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Poll
Question: Which origin should Superman have?  (Voting closed: December 28, 2004, 04:42:00 PM)
Byrne's MOS - 4 (11.1%)
Loeb's Silver-Age redux - 2 (5.6%)
Waid's Birthright - 6 (16.7%)
Weisinger Silver/Bronze Age ("pre Crisis") origin - 16 (44.4%)
original Siegel & Shuster origin - 5 (13.9%)
all of the above - 2 (5.6%)
something else; none of the above - give details - 1 (2.8%)
Total Voters: 35

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Author Topic: Which origin do you prefer?  (Read 35308 times)
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boomer359
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« Reply #48 on: March 18, 2005, 04:14:32 PM »

I prefer the Birthright origin story. The other's are still good and I like them, but they're dated and leave me feeling disconnected to the character.

Birthright brings Superman nicely into modern times and does a good job conveying the range of emotions that Clark goes through in making his decisions. Plus, the art is amazing.
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Johnny Nevada
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« Reply #49 on: March 18, 2005, 05:44:22 PM »

First choice is the Silver/Bronze Age version of his origin. What I grew up on, plus it incorporated all the things I liked (Superboy, Krypton as  a decent place to live [marriages having to be blessed by a computer, until Jor-El took care of *that*, notwithstanding ;-) ], etc.). Some of it might be a bit dated or even "hokey", but I still like it...

Second choice, not listed above, is probably the Superman:The Animated Series origin. Granted, a lot of it was influenced by Byrne's version of things, but it kept/made intelligent use of the traditional elements (Krypton, sent to Earth as a baby and not a fetus, Clark isn't a top athlete in high school) as well. That, and the cartoon's version of Brainiac is pretty cool (a better take on the 90s' comics' "Eradicator" idea)...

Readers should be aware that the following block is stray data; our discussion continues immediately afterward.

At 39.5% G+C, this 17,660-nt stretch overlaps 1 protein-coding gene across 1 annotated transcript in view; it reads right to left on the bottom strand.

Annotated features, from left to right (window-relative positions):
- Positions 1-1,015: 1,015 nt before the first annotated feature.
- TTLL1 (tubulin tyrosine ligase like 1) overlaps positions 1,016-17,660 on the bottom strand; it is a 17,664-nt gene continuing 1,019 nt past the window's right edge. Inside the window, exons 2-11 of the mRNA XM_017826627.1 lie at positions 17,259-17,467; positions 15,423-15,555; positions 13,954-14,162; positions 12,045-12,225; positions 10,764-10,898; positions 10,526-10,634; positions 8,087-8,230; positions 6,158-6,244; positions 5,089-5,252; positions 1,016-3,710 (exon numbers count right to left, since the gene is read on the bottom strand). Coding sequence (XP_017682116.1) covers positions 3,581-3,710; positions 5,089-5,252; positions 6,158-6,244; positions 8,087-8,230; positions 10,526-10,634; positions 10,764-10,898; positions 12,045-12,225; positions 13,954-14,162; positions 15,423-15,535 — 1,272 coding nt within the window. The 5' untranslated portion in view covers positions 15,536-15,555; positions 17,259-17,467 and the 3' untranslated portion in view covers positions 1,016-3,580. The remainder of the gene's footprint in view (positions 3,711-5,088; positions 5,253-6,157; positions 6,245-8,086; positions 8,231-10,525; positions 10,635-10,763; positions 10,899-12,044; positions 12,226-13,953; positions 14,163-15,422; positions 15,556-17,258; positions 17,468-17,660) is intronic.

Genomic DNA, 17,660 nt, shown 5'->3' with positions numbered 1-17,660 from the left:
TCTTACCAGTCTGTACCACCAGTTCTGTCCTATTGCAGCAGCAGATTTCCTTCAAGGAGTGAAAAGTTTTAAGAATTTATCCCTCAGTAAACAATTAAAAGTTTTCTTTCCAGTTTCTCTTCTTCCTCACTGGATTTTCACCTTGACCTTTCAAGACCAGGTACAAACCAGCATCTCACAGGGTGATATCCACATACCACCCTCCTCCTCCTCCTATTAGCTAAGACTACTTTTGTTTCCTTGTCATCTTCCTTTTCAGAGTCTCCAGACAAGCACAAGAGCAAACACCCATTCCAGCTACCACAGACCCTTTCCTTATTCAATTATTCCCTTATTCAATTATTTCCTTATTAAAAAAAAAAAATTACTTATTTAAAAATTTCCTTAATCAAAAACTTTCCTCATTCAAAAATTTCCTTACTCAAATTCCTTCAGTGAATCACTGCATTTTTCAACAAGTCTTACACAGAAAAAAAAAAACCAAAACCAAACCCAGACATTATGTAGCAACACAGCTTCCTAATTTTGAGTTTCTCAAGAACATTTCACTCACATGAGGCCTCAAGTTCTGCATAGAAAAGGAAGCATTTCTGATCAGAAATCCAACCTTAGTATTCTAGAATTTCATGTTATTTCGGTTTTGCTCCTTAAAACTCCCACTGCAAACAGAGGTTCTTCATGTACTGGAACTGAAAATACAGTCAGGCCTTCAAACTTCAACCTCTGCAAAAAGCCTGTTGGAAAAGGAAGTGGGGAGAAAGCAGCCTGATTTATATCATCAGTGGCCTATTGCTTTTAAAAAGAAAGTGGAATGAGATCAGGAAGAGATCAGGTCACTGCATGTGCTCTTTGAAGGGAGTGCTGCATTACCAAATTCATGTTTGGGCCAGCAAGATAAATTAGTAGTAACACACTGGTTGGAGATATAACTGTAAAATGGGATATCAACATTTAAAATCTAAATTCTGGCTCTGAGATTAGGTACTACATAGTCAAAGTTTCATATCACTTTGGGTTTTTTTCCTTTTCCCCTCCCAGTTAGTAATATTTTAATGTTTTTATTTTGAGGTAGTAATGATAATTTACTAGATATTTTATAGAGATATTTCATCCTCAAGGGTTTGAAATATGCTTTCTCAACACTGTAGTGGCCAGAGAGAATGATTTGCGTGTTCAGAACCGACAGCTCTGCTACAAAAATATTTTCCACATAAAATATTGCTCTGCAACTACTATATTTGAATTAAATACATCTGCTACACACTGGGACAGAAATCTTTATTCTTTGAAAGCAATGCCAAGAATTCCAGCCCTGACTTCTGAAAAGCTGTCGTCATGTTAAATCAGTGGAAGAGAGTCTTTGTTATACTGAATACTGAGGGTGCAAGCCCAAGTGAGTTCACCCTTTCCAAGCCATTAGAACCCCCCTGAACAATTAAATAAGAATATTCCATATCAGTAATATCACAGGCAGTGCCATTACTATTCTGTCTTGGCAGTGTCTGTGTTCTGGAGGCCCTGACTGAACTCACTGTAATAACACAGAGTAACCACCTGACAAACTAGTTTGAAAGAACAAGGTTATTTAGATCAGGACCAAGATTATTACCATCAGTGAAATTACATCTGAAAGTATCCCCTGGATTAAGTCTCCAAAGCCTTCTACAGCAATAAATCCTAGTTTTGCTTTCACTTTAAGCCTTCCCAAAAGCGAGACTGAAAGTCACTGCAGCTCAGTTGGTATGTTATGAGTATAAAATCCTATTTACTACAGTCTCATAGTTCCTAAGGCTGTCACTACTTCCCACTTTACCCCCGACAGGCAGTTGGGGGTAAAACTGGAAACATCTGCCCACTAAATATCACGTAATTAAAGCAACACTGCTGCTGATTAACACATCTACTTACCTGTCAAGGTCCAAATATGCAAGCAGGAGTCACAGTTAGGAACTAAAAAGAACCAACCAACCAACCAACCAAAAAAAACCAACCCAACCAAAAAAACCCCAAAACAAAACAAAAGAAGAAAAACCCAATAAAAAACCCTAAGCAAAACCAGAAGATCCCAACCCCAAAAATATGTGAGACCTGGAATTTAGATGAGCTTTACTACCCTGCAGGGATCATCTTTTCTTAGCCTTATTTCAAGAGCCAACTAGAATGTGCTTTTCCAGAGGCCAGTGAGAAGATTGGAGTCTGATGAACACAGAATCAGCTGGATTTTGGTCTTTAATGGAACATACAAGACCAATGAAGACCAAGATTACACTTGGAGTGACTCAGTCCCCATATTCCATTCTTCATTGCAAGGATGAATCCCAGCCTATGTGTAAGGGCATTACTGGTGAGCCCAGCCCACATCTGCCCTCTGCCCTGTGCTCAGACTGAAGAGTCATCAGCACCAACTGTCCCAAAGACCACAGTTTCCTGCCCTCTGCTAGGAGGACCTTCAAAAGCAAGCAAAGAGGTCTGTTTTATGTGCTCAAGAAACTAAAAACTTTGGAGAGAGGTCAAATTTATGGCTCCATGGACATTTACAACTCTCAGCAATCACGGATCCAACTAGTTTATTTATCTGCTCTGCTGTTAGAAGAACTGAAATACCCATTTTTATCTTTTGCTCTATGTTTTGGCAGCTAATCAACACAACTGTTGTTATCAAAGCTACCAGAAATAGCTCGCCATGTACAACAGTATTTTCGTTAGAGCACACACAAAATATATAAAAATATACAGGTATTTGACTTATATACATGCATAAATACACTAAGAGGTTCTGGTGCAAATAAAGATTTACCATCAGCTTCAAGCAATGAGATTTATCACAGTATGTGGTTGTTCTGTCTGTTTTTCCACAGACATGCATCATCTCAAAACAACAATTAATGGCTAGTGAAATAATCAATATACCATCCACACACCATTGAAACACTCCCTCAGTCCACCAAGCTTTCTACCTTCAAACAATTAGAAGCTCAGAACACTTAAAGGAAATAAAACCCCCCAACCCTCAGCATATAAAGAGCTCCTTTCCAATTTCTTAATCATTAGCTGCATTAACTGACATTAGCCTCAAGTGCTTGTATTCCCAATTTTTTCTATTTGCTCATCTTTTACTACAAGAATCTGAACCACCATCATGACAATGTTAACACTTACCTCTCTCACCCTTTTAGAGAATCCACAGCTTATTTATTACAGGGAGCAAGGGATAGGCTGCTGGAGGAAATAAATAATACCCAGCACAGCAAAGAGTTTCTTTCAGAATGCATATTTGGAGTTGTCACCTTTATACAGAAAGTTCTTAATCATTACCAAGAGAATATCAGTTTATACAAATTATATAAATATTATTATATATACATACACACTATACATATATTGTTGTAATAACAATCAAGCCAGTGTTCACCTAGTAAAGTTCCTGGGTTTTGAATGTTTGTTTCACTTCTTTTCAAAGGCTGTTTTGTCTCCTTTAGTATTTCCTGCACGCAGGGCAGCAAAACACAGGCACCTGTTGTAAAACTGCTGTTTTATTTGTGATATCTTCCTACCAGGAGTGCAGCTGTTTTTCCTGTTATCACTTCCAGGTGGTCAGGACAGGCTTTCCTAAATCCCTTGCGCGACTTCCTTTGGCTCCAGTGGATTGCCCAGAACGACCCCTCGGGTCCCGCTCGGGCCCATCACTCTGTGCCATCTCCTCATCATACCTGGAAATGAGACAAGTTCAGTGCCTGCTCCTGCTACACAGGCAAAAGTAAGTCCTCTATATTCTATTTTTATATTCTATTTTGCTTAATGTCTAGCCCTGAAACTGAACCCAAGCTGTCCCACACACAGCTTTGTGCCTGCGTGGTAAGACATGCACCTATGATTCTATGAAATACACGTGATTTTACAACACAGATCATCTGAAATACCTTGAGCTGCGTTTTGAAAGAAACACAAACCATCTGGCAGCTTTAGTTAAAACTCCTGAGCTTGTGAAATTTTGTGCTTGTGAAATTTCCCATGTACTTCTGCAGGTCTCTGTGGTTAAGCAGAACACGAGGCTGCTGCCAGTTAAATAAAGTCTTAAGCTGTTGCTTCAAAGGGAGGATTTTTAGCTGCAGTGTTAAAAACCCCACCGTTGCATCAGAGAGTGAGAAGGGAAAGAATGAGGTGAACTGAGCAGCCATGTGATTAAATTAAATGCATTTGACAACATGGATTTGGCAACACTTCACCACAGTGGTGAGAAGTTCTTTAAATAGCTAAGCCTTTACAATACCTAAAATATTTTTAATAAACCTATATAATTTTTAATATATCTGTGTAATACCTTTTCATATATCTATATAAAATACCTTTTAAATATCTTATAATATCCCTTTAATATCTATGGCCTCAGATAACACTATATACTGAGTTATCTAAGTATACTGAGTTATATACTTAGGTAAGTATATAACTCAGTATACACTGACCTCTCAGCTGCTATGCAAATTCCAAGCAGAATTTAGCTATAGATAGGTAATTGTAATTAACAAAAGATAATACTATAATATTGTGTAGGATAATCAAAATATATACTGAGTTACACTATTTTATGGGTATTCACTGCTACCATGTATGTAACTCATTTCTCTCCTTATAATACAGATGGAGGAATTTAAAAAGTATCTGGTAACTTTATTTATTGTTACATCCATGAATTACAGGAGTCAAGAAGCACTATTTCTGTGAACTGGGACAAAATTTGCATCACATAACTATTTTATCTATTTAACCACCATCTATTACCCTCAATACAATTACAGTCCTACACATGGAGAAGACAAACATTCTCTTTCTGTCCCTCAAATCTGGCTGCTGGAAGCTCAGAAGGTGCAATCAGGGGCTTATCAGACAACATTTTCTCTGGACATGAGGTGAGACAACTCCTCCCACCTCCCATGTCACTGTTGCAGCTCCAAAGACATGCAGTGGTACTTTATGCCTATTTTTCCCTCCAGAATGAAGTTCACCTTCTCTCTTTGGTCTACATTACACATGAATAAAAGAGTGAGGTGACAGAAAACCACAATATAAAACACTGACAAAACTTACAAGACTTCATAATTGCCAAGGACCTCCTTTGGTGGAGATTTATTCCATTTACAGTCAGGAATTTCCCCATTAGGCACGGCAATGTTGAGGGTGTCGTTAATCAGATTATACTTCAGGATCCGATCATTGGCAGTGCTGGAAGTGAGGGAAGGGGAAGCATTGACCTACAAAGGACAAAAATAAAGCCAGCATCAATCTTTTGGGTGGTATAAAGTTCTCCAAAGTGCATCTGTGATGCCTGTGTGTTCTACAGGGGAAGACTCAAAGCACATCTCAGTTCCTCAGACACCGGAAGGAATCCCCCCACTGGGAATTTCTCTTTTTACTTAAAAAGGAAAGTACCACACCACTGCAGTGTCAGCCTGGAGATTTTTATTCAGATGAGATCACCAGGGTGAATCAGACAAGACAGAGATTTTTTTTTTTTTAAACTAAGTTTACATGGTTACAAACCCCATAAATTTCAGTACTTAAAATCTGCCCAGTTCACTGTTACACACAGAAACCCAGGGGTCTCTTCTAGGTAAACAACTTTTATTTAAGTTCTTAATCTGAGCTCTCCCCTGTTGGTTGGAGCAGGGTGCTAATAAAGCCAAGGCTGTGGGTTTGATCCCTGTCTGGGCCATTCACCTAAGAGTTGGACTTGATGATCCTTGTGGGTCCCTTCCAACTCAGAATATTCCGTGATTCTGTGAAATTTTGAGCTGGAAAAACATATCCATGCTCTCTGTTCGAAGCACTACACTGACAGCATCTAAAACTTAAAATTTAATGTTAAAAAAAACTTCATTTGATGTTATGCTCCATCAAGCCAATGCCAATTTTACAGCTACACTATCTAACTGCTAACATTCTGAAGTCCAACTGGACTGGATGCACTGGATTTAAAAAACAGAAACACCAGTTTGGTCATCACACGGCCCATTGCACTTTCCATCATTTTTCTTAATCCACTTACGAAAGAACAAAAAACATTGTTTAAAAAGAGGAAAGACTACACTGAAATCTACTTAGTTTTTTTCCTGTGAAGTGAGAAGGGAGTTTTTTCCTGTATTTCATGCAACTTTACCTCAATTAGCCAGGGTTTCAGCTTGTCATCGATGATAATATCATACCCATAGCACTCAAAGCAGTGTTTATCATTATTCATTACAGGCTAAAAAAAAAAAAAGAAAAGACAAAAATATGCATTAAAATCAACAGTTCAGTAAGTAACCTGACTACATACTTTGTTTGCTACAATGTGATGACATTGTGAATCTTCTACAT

I might've picked "Birthright" if I had read it (haven't had the $$ to do so...).
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TELLE
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« Reply #50 on: March 19, 2005, 07:45:35 AM »

Quote from: "Beyonder"
Byrne's Krypton as a whole is STILL the most magnificient of all Kryptons, because it turned Superman's tale (and origin) into some veritable Epic: Superman wasn't just some mindless "kryptonian patriot" trying to live UP to the ethics of an culture whose morals were dubious at best (Phantom Zone, or that custom to force young people to take up a job choosed for them by an computer?? WTF???), but who's the very paragon of the word "Hero".

Plus, there was this aspect of "Dark Krypton" allways trying to reach from the grave and remake Superman into its own corrupted image...  Cool


I think that Byrne's Krypton is an essentially pointless and purposefully contrarion misreading of the post-Siegel Krypton (ie, the Silver Age Kypton).  The idea of a scientific utopia with some very human quirks and faults is what we get in the traditional Krypton.  The ethics of this culture are very similar to those of the Earth cultures most Americans admire and aspire to.  An inspiration and a warning to Superman.
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« Reply #51 on: March 21, 2005, 06:16:31 PM »